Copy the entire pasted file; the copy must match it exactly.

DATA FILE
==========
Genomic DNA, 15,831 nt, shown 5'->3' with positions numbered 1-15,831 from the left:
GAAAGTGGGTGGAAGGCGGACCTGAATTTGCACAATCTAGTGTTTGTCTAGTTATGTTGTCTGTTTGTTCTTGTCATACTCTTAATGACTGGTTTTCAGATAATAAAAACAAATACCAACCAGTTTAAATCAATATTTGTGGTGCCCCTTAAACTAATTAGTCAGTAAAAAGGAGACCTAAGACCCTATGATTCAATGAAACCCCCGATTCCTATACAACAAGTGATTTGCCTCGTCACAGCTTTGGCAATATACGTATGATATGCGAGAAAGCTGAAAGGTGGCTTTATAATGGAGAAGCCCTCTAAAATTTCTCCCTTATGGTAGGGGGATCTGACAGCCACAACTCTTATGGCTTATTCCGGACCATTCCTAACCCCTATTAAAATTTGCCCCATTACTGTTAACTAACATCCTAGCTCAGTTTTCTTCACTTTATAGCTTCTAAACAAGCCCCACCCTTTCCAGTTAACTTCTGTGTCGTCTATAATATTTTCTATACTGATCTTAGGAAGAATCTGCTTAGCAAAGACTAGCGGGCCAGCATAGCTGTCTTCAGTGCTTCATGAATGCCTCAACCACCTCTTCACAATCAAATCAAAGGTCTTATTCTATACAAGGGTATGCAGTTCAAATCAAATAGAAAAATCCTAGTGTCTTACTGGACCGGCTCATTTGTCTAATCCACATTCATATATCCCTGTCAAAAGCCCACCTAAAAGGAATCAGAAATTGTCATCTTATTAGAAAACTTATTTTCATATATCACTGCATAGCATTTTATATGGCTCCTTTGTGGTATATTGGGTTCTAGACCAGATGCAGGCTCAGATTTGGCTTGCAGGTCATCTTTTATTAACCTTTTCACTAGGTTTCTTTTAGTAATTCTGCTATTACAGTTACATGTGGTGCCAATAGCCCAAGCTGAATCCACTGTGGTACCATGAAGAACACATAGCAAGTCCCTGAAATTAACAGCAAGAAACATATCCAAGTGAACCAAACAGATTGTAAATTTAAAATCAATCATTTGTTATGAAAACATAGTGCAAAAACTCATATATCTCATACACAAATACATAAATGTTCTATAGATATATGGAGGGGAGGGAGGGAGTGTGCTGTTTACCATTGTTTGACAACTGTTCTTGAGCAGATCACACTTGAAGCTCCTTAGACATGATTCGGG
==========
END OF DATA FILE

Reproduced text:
Genomic DNA, 15,831 nt, shown 5'->3' with positions numbered 1-15,831 from the left:
GAAAGTGGGTGGAAGGCGGACCTGAATTTGCACAATCTAGTGTTTGTCTAGTTATGTTGTCTGTTTGTTCTTGTCATACTCTTAATGACTGGTTTTCAGATAATAAAAACAAATACCAACCAGTTTAAATCAATATTTGTGGTGCCCCTTAAACTAATTAGTCAGTAAAAAGGAGACCTAAGACCCTATGATTCAATGAAACCCCCGATTCCTATACAACAAGTGATTTGCCTCGTCACAGCTTTGGCAATATACGTATGATATGCGAGAAAGCTGAAAGGTGGCTTTATAATGGAGAAGCCCTCTAAAATTTCTCCCTTATGGTAGGGGGATCTGACAGCCACAACTCTTATGGCTTATTCCGGACCATTCCTAACCCCTATTAAAATTTGCCCCATTACTGTTAACTAACATCCTAGCTCAGTTTTCTTCACTTTATAGCTTCTAAACAAGCCCCACCCTTTCCAGTTAACTTCTGTGTCGTCTATAATATTTTCTATACTGATCTTAGGAAGAATCTGCTTAGCAAAGACTAGCGGGCCAGCATAGCTGTCTTCAGTGCTTCATGAATGCCTCAACCACCTCTTCACAATCAAATCAAAGGTCTTATTCTATACAAGGGTATGCAGTTCAAATCAAATAGAAAAATCCTAGTGTCTTACTGGACCGGCTCATTTGTCTAATCCACATTCATATATCCCTGTCAAAAGCCCACCTAAAAGGAATCAGAAATTGTCATCTTATTAGAAAACTTATTTTCATATATCACTGCATAGCATTTTATATGGCTCCTTTGTGGTATATTGGGTTCTAGACCAGATGCAGGCTCAGATTTGGCTTGCAGGTCATCTTTTATTAACCTTTTCACTAGGTTTCTTTTAGTAATTCTGCTATTACAGTTACATGTGGTGCCAATAGCCCAAGCTGAATCCACTGTGGTACCATGAAGAACACATAGCAAGTCCCTGAAATTAACAGCAAGAAACATATCCAAGTGAACCAAACAGATTGTAAATTTAAAATCAATCATTTGTTATGAAAACATAGTGCAAAAACTCATATATCTCATACACAAATACATAAATGTTCTATAGATATATGGAGGGGAGGGAGGGAGTGTGCTGTTTACCATTGTTTGACAACTGTTCTTGAGCAGATCACACTTGAAGCTCCTTAGACATGATTCGGG